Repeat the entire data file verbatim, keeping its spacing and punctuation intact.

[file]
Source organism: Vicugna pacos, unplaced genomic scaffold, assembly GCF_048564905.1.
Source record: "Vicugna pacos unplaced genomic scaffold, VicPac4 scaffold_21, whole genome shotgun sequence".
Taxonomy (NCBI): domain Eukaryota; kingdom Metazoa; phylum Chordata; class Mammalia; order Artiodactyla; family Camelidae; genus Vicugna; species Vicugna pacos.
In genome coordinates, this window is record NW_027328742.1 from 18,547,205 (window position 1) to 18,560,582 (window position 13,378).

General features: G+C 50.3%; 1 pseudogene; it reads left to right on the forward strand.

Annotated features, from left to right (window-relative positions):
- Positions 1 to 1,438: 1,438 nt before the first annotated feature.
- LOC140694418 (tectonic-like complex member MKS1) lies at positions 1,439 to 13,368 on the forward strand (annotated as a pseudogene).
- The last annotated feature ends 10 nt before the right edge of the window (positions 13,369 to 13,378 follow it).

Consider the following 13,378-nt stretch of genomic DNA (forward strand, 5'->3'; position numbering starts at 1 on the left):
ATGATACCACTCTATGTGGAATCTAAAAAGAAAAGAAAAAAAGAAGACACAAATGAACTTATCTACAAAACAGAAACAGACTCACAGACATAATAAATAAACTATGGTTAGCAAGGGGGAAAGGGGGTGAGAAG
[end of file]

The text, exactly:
Source organism: Vicugna pacos, unplaced genomic scaffold, assembly GCF_048564905.1.
Source record: "Vicugna pacos unplaced genomic scaffold, VicPac4 scaffold_21, whole genome shotgun sequence".
Taxonomy (NCBI): domain Eukaryota; kingdom Metazoa; phylum Chordata; class Mammalia; order Artiodactyla; family Camelidae; genus Vicugna; species Vicugna pacos.
In genome coordinates, this window is record NW_027328742.1 from 18,547,205 (window position 1) to 18,560,582 (window position 13,378).

General features: G+C 50.3%; 1 pseudogene; it reads left to right on the forward strand.

Annotated features, from left to right (window-relative positions):
- Positions 1 to 1,438: 1,438 nt before the first annotated feature.
- LOC140694418 (tectonic-like complex member MKS1) lies at positions 1,439 to 13,368 on the forward strand (annotated as a pseudogene).
- The last annotated feature ends 10 nt before the right edge of the window (positions 13,369 to 13,378 follow it).

Consider the following 13,378-nt stretch of genomic DNA (forward strand, 5'->3'; position numbering starts at 1 on the left):
ATGATACCACTCTATGTGGAATCTAAAAAGAAAAGAAAAAAAGAAGACACAAATGAACTTATCTACAAAACAGAAACAGACTCACAGACATAATAAATAAACTATGGTTAGCAAGGGGGAAAGGGGGTGAGAAG